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Office of University Writing

Office of The Provost

I AM Teaching Writing


Engineers, scientists, managers, pharmacists, doctors, financial consultants, poultry production specialists, farmers, conservationists, teachers, entrepreneurs, electricians. Name any field or profession and you’ll find writing is a key component of what they do. In fact, there’s considerable evidence that no matter what fields our students enter, strong communication skills – especially writing abilities – are what employers look for when hiring and these same communication skills are essential for promotion beyond that entry-level position. See, for example, the national surveys of employers. How then, do we help students work on their writing abilities while teaching them the content of our disciplines?

Integrating writing into disciplinary courses requires us to first recognize the many different kinds of writing that we all routinely produce and that students are most likely to encounter as they move out of our classrooms and into their professions. Letters, reports, summaries, oral presentations, brochures, websites, persuasive arguments, analysis, proposals, projections or implementation plans are only a few of the many different genres that our students will encounter in their professional and civic lives. Given the way technology is changing, our students are likely to encounter forms of writing in their careers that haven’t been even invented yet. So, they need to learn how to work on their writing and have strategies for figuring out the expectations of genres we haven’t necessarily included in our curriculum. The Office of University Writing can help with such instruction through our in-class focused lessons, particularly the one we call Reading Like a Writer. Second, when we write assignments that utilize different genres, we have to recognize that students may not already know the common expectations for these documents and we need to provide resources or instruction that make those expectations clear. Third, we need to think carefully about which genres are the best match for our other objectives. What is it we want students to learn by doing a particular writing assignment? How do we balance what has been called the domains of knowledge at work in any writing task: learning the genre expectations, practicing conveying information to a particular audience and for a particular purpose, and learning to think about or apply the concepts or content knowledge?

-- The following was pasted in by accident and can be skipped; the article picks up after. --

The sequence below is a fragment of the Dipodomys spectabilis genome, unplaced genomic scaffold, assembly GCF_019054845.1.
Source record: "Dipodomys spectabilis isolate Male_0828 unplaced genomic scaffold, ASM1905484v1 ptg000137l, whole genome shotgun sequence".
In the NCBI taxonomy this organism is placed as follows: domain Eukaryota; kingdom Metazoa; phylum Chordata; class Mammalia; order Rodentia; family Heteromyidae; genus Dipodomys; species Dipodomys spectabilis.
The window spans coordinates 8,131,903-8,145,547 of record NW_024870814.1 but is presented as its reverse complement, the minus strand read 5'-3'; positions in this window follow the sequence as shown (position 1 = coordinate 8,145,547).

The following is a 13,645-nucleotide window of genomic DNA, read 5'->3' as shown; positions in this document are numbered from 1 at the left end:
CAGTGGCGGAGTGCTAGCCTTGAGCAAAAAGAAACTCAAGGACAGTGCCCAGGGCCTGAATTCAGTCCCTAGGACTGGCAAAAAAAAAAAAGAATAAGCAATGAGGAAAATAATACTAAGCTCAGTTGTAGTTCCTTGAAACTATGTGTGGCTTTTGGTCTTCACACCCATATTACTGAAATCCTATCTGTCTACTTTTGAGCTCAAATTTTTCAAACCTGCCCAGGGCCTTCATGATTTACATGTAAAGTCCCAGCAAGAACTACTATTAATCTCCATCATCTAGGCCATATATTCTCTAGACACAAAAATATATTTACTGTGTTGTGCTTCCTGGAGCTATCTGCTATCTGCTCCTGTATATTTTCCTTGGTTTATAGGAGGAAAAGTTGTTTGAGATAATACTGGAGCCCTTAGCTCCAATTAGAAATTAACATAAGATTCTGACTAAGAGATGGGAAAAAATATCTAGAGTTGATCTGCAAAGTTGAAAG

But integrating writing into disciplinary courses can also happen when we focus not on the formal genres but on using informalwriting activities to help students learn content. These “writing to learn” activities can actually be quite short, even ungraded, and yet be structured in ways that let students work with the content and practice written communication. J. Scott Finn, the Ann and Batey Greshman Associate Professor of Architecture, has developed one such assignment that we admire for a number of reasons. Finn’s postcard assignment asks students to combine visual elements with short writing to demonstrate their understanding of principles of design and practice applying those principles in creative ways. For Dr. Finn, the postcard assignment gives students practice in combining visual materials with precise writing even as they practice seeing the world as architects would. Because Dr. Finn repeats the assignment five times over the course of the semester, he is able to encourage students to take risks in explaining what they’ve learned and transform the concepts of the course from superficial knowledge into deeper understandings through the activity of writing. In other words, writing helps Finn teach the content of the course by giving students another way to engage with the material they need to learn and make it meaningful.”

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